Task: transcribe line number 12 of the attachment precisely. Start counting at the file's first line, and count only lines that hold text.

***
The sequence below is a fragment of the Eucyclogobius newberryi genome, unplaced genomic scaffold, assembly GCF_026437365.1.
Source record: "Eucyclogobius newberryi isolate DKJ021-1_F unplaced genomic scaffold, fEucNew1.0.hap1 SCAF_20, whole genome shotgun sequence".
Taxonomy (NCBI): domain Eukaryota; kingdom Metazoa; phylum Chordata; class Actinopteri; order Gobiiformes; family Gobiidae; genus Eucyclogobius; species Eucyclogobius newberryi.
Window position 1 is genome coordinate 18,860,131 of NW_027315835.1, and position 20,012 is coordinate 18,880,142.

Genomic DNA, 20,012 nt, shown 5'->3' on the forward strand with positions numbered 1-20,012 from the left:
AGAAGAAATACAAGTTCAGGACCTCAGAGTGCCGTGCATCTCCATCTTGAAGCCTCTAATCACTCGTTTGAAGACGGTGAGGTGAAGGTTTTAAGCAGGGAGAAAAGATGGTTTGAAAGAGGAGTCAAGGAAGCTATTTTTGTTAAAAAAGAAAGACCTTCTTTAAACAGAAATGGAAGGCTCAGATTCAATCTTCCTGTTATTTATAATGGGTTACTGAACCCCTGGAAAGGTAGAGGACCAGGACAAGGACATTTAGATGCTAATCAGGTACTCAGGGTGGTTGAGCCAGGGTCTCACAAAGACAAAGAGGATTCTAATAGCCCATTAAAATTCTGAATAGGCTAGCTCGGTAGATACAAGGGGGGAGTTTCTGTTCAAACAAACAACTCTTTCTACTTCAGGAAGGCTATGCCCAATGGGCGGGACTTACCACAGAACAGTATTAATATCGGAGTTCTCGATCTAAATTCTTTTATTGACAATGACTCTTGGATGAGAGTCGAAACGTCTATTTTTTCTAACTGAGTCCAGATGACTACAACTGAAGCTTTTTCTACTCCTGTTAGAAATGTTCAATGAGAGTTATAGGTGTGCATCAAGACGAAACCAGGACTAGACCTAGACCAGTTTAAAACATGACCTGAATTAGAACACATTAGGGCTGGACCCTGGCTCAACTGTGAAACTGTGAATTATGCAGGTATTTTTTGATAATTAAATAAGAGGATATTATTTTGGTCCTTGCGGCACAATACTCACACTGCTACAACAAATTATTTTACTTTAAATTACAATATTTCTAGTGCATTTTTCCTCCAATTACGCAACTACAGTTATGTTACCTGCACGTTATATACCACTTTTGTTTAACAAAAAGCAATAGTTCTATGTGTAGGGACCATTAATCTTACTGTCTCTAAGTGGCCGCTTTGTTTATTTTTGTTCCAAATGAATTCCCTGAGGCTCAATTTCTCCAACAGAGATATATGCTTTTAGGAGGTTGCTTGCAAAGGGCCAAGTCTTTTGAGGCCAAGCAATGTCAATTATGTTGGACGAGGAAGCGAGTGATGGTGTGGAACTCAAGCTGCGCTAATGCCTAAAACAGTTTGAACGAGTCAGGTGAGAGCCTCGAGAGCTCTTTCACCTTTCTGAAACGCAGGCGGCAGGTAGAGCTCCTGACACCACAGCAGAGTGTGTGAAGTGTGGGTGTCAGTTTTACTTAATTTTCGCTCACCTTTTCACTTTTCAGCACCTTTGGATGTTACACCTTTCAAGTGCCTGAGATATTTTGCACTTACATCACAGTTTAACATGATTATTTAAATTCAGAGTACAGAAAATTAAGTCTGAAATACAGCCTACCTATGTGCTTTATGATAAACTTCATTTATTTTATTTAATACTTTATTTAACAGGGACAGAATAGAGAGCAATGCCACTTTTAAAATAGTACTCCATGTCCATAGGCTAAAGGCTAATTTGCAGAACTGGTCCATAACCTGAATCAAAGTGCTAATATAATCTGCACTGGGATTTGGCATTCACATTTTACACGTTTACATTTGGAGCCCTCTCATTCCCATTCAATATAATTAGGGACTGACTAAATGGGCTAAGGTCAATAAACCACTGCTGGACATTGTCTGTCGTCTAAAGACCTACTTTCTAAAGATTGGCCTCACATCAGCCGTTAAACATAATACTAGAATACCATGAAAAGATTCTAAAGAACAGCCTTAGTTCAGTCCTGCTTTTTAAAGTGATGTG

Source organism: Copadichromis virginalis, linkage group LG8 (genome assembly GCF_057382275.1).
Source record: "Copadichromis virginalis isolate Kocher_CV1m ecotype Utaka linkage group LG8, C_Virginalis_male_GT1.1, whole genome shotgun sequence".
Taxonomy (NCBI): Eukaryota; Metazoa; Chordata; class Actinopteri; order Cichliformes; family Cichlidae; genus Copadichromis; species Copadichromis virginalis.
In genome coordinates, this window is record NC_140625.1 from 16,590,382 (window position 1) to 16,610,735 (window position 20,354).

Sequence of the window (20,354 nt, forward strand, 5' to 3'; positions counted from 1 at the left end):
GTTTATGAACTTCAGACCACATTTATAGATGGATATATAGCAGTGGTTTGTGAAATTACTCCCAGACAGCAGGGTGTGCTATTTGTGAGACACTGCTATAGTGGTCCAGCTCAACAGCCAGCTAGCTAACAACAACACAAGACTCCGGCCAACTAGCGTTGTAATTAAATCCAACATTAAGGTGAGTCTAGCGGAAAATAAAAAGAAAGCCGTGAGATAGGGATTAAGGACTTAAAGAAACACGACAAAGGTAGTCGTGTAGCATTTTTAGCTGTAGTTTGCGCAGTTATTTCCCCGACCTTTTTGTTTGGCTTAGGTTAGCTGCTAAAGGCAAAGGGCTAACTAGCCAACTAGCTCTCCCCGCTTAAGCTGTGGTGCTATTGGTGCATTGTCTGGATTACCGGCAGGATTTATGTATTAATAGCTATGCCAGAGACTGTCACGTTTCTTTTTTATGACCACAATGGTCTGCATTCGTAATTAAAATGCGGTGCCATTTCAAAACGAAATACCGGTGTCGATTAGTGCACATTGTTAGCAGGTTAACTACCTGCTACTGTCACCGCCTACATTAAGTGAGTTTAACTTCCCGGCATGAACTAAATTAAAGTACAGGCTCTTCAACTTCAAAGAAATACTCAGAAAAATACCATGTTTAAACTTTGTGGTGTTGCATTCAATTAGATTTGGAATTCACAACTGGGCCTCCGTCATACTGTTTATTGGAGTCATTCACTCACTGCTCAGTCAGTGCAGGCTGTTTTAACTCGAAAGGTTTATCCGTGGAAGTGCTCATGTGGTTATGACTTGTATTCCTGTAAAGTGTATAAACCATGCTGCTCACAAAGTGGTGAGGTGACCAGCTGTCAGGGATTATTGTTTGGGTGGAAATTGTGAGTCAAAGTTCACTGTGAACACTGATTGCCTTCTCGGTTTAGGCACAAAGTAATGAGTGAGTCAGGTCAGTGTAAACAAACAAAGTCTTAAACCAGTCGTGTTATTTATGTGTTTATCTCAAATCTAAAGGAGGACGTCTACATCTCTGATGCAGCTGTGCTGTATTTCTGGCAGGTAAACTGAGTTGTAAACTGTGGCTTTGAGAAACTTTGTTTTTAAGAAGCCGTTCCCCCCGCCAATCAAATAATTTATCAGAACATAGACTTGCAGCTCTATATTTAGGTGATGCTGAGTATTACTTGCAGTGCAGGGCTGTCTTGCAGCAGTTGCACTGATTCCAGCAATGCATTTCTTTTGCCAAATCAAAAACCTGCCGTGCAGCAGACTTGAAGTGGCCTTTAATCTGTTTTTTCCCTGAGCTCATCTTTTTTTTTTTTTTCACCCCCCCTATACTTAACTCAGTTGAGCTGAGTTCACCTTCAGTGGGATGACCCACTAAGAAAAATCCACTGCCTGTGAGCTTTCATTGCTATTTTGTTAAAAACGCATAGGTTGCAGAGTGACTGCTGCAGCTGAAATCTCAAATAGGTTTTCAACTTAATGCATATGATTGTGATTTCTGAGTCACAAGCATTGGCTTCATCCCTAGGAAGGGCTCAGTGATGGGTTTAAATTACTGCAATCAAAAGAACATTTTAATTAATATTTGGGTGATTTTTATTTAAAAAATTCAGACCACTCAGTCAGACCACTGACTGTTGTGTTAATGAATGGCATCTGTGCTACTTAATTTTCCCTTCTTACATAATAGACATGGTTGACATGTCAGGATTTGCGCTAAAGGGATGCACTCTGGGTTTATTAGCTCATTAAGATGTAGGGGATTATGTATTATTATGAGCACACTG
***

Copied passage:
GTTTATGAACTTCAGACCACATTTATAGATGGATATATAGCAGTGGTTTGTGAAATTACTCCCAGACAGCAGGGTGTGCTATTTGTGAGACACTGCTATAGTGGTCCAGCTCAACAGCCAGCTAGCTAACAACAACACAAGACTCCGGCCAACTAGCGTTGTAATTAAATCCAACATTAAGGTGAGTCTAGCGGAAAATAAAAAGAAAGCCGTGAGATAGGGATTAAGGACTTAAAGAAACACGACAAAGGTAGTCGTGTAGCATTTTTAGCTGTAGTTTGCGCAGTTATTTCCCCGACCTTTTTGTTTGGCTTAGGTTAGCTGCTAAAGGCAAAGGGCTAACTAGCCAACTAGCTCTCCCCGCTTAAGCTGTGGTGCTATTGGTGCATTGTCTGGATTACCGGCAGGATTTATGTATTAATAGCTATGCCAGAGACTGTCACGTTTCTTTTTTATGACCACAATGGTCTGCATTCGTAATTAAAATGCGGTGCCATTTCAAAACGAAATACCGGTGTCGATTAGTGCACATTGTTAGCAGGTTAACTACCTGCTACTGTCACCGCCTACATTAAGTGAGTTTAACTTCCCGGCATGAACTAAATTAAAGTACAGGCTCTTCAACTTCAAAGAAATACTCAGAAAAATACCATGTTTAAACTTTGTGGTGTTGCATTCAATTAGATTTGGAATTCACAACTGGGCCTCCGTCATACTGTTTATTGGAGTCATTCACTCACTGCTCAGTCAGTGCAGGCTGTTTTAACTCGAAAGGTTTATCCGTGGAAGTGCTCATGTGGTTATGACTTGTATTCCTGTAAAGTGTATAAACCATGCTGCTCACAAAGTGGTGAGGTGACCAGCTGTCAGGGATTATTGTTTGGGTGGAAATTGTGAGTCAAAGTTCACTGTGAACACTGATTGCCTTCTCGGTTTAGGCACAAAGTAATGAGTGAGTCAGGTCAGTGTAAACAAACAAAGTCTTAAACCAGTCGTGTTATTTATGTGTTTATCTCAAATCTAAAGGAGGACGTCTACATCTCTGATGCAGCTGTGCTGTATTTCTGGCAGGTAAACTGAGTTGTAAACTGTGGCTTTGAGAAACTTTGTTTTTAAGAAGCCGTTCCCCCCGCCAATCAAATAATTTATCAGAACATAGACTTGCAGCTCTATATTTAGGTGATGCTGAGTATTACTTGCAGTGCAGGGCTGTCTTGCAGCAGTTGCACTGATTCCAGCAATGCATTTCTTTTGCCAAATCAAAAACCTGCCGTGCAGCAGACTTGAAGTGGCCTTTAATCTGTTTTTTCCCTGAGCTCATCTTTTTTTTTTTTTTCACCCCCCCTATACTTAACTCAGTTGAGCTGAGTTCACCTTCAGTGGGATGACCCACTAAGAAAAATCCACTGCCTGTGAGCTTTCATTGCTATTTTGTTAAAAACGCATAGGTTGCAGAGTGACTGCTGCAGCTGAAATCTCAAATAGGTTTTCAACTTAATGCATATGATTGTGATTTCTGAGTCACAAGCATTGGCTTCATCCCTAGGAAGGGCTCAGTGATGGGTTTAAATTACTGCAATCAAAAGAACATTTTAATTAATATTTGGGTGATTTTTATTTAAAAAATTCAGACCACTCAGTCAGACCACTGACTGTTGTGTTAATGAATGGCATCTGTGCTACTTAATTTTCCCTTCTTACATAATAGACATGGTTGACATGTCAGGATTTGCGCTAAAGGGATGCACTCTGGGTTTATTAGCTCATTAAGATGTAGGGGATTATGTATTATTATGAGCACACTG